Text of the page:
Yet, what I really enjoy about this story are the responses it evokes. People delight in telling me what they saw ‘in’ the clouds: ‘oh, there were always flowers, always…’, delight to tell elaborate and bizarre tales of cloud exegesis: ‘a giraffe meant it was going to rain and a cat meant…’ or delight to tell their similarly impossible and invented genesis tales of clouds in their making, ‘well, ‘they’ would blow up sheep to make balloons, and…’
Why is it that so many of us are drawn to construct these personal narratives of clouds in our childhood? What if, in these juvenile and overlooked acts of narrativisation, there is a universal truth at play, a truth beyond the irony of the parable of The Cloud Factory? That is, that clouds draw us into areas that blur the lines between belief and imagination; that we are later schooled into affirming, asserting and relying upon the lines defining these areas of belief and imagination from each other, dividing thoughts we imagine from thoughts we believe as fact. And what if clouds could be a place to once more distort those lines, to reveal them as capable of being distorted, and thus to challenge the division of belief and imagination upon which we rely?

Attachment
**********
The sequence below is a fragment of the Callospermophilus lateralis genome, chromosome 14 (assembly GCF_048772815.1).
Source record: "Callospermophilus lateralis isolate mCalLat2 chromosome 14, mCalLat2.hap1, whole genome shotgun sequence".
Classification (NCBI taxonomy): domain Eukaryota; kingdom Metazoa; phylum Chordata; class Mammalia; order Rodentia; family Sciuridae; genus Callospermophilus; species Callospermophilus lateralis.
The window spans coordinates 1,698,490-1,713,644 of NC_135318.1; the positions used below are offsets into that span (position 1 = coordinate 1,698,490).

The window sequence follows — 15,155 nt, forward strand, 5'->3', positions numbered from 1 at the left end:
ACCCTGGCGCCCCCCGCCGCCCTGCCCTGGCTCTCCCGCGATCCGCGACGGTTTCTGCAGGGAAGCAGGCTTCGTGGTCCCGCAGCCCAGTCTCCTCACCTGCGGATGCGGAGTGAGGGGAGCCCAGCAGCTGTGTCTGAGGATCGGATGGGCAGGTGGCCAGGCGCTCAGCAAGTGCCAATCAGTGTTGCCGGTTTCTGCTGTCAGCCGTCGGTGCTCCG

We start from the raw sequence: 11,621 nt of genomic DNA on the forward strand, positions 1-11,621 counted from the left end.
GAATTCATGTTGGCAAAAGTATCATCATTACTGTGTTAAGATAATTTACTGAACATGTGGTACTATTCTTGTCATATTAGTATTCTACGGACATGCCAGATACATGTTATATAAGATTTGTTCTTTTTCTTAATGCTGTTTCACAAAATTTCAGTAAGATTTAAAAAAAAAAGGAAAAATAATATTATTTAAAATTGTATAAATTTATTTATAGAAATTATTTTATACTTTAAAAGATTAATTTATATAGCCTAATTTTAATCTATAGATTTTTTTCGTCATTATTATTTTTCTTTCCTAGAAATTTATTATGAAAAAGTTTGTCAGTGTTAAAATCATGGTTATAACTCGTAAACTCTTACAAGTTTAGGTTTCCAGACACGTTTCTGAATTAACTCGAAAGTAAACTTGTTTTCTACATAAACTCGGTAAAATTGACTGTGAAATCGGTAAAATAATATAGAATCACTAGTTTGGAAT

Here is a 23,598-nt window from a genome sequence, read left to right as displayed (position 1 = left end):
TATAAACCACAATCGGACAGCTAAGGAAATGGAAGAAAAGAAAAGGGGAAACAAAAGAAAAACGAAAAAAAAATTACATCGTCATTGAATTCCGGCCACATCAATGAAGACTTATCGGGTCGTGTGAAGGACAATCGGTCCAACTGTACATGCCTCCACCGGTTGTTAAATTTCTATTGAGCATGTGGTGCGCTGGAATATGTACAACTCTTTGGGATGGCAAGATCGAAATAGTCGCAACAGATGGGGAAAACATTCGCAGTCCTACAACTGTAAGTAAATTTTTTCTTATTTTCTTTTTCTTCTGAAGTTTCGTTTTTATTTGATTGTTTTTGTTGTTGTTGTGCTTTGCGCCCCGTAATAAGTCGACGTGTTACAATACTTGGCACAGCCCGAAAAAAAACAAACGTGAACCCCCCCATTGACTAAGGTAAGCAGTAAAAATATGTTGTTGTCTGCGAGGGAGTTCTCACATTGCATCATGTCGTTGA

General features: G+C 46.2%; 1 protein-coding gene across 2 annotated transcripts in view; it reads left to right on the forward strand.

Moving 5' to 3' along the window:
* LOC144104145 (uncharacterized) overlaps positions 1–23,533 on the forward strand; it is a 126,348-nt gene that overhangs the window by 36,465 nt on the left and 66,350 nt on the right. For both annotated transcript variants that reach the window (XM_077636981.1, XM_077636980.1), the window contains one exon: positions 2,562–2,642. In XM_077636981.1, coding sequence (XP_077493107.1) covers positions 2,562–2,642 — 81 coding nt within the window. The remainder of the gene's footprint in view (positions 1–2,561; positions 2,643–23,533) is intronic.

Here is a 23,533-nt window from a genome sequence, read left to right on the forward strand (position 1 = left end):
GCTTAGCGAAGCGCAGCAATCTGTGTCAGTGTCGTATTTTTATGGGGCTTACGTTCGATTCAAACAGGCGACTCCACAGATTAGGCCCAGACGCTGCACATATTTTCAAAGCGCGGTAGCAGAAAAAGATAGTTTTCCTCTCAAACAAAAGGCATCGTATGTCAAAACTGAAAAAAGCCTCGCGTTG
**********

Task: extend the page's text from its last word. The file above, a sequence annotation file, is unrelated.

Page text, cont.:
‘And what do you believe now?’ I ask, whenever people finish telling their own cloud parable.
They look at me stunned. Most laugh as if I am joking.
Night is lobbed into the day like a bundle of cash.
The great lull of the loom tires out – Bold
dates left jostling – The Past
an outright effort,
making this place stream
while braver dreams
too dear to flesh,
too heirloomed now
are to broom a future back.
Time ceases to care.
The day does what it can.
Clouds thicken and bruise
to save themselves
where out in the looks, words, hurt, expressions, there
where the thorn makes a sudden and solemn and small
symbolic tear in the air,
to turrets, emptying into the blue
Second Parable of The Clouds
The Scene: The Fells, more windows, home
I used to collect those tiny jam jars that hotels would give you with toast in the morning. Throughout the year, they would line up along my windowsill, with parents returning compliantly from conferences with two or three snuck into their work bag, or siblings returning from school trips, annoyed that their socks were now scrunched into a sticky strawberry ball, dutifully handing over a half-empty pot and lid.